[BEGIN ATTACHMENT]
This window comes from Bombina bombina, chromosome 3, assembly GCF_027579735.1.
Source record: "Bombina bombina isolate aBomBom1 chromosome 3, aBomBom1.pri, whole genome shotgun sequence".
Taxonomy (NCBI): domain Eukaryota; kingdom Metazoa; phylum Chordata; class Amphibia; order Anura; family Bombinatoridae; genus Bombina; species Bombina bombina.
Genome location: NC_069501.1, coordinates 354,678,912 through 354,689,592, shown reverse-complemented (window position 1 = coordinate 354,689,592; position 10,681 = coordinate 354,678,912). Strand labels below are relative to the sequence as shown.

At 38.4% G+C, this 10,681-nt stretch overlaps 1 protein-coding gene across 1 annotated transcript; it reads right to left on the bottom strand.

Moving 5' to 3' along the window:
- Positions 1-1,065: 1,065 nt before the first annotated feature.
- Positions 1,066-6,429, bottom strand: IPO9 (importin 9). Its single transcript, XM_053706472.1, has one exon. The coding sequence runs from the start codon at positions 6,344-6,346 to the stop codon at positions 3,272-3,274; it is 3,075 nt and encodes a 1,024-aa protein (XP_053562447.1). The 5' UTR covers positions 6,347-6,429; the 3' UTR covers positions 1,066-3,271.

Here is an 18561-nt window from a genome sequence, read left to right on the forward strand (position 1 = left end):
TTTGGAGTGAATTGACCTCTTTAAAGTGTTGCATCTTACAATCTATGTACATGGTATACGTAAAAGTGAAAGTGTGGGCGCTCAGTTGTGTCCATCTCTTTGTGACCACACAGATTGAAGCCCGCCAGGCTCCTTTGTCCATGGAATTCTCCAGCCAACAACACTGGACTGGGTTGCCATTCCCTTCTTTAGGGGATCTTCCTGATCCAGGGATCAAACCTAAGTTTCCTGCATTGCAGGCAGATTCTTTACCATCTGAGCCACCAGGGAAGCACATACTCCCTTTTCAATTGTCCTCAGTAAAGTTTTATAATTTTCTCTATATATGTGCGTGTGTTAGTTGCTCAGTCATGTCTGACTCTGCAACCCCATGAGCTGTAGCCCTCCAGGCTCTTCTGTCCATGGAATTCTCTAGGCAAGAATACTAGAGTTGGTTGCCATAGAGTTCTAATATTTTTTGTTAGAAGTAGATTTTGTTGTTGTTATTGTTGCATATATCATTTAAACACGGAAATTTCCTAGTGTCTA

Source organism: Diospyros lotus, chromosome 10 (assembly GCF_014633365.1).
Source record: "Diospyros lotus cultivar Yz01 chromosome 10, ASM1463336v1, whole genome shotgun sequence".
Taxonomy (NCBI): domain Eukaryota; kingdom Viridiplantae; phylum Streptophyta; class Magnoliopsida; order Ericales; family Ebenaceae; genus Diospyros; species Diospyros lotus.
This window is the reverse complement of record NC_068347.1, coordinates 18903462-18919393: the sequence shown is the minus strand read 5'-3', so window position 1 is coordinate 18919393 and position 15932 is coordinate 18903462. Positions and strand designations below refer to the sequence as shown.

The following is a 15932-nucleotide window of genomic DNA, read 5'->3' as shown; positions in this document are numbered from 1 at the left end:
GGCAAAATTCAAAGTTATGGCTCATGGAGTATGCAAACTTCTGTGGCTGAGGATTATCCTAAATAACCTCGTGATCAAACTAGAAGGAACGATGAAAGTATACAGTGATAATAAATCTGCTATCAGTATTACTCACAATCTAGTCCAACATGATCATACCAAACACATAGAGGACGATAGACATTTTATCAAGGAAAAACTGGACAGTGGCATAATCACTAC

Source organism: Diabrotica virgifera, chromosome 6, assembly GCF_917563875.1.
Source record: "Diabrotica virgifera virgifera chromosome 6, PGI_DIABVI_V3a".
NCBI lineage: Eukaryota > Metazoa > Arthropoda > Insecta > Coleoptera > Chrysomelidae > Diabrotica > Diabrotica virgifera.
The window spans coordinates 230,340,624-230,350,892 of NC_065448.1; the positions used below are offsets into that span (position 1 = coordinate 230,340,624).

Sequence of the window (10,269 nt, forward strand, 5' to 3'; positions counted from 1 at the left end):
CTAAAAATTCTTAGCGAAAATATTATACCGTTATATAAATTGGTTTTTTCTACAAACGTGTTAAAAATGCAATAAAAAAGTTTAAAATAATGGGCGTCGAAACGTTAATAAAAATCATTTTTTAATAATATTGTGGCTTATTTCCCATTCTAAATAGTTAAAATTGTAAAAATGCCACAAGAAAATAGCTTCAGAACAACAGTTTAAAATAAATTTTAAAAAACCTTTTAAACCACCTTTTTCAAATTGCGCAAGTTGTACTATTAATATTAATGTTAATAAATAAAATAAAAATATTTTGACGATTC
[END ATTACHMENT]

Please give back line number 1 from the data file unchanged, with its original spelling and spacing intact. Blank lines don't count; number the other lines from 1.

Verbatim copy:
This window comes from Bombina bombina, chromosome 3, assembly GCF_027579735.1.